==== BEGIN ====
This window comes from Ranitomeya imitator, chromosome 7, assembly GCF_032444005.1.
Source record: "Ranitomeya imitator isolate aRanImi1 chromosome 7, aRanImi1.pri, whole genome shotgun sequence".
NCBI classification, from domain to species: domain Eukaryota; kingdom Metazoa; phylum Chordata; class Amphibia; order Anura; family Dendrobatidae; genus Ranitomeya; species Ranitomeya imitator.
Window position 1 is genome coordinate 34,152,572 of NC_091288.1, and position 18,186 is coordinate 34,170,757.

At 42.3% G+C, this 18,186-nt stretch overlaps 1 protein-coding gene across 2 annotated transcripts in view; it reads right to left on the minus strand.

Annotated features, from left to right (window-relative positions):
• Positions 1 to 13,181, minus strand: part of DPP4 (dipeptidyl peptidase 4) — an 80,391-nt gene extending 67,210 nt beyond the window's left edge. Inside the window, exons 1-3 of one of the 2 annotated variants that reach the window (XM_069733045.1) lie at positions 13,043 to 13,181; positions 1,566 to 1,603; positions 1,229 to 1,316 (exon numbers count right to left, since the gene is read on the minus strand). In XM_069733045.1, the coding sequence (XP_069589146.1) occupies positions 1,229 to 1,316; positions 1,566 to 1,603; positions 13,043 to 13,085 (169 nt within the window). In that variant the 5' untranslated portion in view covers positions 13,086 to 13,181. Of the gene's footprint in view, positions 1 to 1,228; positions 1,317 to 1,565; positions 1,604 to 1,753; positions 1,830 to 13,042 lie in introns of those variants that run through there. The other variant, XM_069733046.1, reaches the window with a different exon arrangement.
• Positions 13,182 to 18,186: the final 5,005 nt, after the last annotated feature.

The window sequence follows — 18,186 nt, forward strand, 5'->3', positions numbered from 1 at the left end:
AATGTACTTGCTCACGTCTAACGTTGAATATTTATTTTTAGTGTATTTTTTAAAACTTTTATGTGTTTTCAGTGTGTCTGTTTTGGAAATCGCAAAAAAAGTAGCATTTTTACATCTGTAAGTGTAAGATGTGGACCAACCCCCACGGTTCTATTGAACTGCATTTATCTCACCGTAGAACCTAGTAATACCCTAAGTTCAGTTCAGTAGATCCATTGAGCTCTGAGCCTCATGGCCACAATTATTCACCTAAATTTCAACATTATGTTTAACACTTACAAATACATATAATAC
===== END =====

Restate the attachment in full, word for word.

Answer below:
This window comes from Ranitomeya imitator, chromosome 7, assembly GCF_032444005.1.
Source record: "Ranitomeya imitator isolate aRanImi1 chromosome 7, aRanImi1.pri, whole genome shotgun sequence".
NCBI classification, from domain to species: domain Eukaryota; kingdom Metazoa; phylum Chordata; class Amphibia; order Anura; family Dendrobatidae; genus Ranitomeya; species Ranitomeya imitator.
Window position 1 is genome coordinate 34,152,572 of NC_091288.1, and position 18,186 is coordinate 34,170,757.

At 42.3% G+C, this 18,186-nt stretch overlaps 1 protein-coding gene across 2 annotated transcripts in view; it reads right to left on the minus strand.

Annotated features, from left to right (window-relative positions):
• Positions 1 to 13,181, minus strand: part of DPP4 (dipeptidyl peptidase 4) — an 80,391-nt gene extending 67,210 nt beyond the window's left edge. Inside the window, exons 1-3 of one of the 2 annotated variants that reach the window (XM_069733045.1) lie at positions 13,043 to 13,181; positions 1,566 to 1,603; positions 1,229 to 1,316 (exon numbers count right to left, since the gene is read on the minus strand). In XM_069733045.1, the coding sequence (XP_069589146.1) occupies positions 1,229 to 1,316; positions 1,566 to 1,603; positions 13,043 to 13,085 (169 nt within the window). In that variant the 5' untranslated portion in view covers positions 13,086 to 13,181. Of the gene's footprint in view, positions 1 to 1,228; positions 1,317 to 1,565; positions 1,604 to 1,753; positions 1,830 to 13,042 lie in introns of those variants that run through there. The other variant, XM_069733046.1, reaches the window with a different exon arrangement.
• Positions 13,182 to 18,186: the final 5,005 nt, after the last annotated feature.

The window sequence follows — 18,186 nt, forward strand, 5'->3', positions numbered from 1 at the left end:
AATGTACTTGCTCACGTCTAACGTTGAATATTTATTTTTAGTGTATTTTTTAAAACTTTTATGTGTTTTCAGTGTGTCTGTTTTGGAAATCGCAAAAAAAGTAGCATTTTTACATCTGTAAGTGTAAGATGTGGACCAACCCCCACGGTTCTATTGAACTGCATTTATCTCACCGTAGAACCTAGTAATACCCTAAGTTCAGTTCAGTAGATCCATTGAGCTCTGAGCCTCATGGCCACAATTATTCACCTAAATTTCAACATTATGTTTAACACTTACAAATACATATAATAC